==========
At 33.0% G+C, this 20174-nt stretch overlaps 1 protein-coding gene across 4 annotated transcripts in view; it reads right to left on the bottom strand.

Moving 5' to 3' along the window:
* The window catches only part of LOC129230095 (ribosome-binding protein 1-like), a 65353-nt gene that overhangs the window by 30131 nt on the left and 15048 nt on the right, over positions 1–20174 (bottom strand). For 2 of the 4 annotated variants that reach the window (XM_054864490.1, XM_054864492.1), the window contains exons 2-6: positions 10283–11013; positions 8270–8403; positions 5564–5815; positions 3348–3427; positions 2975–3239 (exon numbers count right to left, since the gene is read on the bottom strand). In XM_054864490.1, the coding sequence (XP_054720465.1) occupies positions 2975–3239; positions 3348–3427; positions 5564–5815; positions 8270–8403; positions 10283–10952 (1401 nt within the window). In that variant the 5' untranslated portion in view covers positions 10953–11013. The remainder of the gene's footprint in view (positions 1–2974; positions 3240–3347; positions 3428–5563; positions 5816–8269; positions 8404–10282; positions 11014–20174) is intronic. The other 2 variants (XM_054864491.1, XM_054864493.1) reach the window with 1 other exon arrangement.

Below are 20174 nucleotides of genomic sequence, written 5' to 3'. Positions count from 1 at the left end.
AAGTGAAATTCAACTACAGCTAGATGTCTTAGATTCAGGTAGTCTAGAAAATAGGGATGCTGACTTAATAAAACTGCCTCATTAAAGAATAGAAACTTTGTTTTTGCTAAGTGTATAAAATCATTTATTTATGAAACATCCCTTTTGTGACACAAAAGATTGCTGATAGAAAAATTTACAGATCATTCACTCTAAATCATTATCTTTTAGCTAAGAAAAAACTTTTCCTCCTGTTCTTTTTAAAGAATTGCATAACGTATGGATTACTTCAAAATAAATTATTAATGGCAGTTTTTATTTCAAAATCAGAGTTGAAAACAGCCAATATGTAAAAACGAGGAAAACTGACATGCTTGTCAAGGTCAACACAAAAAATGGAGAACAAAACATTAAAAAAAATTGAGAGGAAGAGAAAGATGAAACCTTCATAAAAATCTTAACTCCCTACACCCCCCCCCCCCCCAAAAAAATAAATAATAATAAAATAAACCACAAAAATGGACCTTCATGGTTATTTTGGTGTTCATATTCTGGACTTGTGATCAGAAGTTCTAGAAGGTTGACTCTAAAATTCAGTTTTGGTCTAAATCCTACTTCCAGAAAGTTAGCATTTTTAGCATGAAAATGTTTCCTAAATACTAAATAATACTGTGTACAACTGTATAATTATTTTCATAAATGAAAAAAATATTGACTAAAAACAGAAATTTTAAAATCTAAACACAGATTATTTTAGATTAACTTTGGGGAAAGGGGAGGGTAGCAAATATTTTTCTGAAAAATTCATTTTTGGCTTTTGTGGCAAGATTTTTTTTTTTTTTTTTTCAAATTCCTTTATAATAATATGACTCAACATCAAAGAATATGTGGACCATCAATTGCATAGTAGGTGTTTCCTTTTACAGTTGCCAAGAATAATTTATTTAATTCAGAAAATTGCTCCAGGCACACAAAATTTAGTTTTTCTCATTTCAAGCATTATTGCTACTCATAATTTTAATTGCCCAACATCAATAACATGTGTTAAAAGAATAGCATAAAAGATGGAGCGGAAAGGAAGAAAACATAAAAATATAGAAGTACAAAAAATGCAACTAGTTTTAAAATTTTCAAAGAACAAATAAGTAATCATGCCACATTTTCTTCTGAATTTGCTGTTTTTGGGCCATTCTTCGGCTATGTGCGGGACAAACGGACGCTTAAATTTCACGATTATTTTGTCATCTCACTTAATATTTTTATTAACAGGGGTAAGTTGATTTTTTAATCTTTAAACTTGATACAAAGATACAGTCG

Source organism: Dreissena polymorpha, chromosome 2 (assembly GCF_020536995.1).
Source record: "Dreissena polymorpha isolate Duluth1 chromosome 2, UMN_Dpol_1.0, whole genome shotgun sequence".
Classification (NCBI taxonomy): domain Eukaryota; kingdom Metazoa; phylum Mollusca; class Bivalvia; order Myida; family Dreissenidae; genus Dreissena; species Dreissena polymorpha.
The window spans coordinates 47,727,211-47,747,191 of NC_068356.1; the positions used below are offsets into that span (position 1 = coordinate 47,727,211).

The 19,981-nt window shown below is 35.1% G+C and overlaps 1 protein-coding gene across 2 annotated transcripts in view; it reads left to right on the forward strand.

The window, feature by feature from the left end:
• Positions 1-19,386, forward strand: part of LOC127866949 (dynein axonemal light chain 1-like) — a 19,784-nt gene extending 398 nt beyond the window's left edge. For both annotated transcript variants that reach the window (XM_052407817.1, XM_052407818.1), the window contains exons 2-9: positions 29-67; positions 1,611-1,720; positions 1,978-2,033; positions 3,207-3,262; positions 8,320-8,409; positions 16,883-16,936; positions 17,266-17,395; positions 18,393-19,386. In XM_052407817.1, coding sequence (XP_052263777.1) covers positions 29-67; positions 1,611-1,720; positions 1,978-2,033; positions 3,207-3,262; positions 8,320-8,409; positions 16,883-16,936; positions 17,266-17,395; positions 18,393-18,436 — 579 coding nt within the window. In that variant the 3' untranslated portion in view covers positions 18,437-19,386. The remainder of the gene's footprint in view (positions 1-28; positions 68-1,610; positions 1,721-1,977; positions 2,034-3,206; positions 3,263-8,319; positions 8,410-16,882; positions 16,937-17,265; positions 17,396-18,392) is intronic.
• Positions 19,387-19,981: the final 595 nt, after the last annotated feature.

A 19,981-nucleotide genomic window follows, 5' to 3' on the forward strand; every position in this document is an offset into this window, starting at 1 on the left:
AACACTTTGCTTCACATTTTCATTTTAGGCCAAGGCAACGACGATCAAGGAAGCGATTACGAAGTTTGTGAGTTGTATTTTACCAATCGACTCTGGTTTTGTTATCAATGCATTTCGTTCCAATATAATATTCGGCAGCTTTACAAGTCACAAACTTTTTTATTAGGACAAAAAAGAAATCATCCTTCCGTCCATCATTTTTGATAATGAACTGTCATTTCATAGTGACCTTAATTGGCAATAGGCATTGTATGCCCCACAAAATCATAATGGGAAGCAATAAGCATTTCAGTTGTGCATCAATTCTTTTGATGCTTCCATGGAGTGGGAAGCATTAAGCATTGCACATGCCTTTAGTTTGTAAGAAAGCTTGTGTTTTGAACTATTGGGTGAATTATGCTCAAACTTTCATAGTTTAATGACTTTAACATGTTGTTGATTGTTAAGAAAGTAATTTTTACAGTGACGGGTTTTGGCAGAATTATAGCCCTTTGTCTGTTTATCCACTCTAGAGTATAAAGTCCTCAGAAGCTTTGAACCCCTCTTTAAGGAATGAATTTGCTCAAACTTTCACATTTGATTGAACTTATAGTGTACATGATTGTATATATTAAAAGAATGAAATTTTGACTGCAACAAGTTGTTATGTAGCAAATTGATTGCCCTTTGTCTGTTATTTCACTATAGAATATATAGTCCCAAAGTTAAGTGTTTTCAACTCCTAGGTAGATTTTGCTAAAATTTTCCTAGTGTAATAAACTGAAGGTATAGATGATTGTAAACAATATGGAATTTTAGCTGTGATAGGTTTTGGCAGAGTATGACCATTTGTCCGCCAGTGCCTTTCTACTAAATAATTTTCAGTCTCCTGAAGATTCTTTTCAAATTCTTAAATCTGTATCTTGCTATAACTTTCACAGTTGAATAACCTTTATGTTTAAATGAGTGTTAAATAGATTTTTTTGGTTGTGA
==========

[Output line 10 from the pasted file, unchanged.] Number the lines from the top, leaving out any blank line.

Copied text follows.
The 19,981-nt window shown below is 35.1% G+C and overlaps 1 protein-coding gene across 2 annotated transcripts in view; it reads left to right on the forward strand.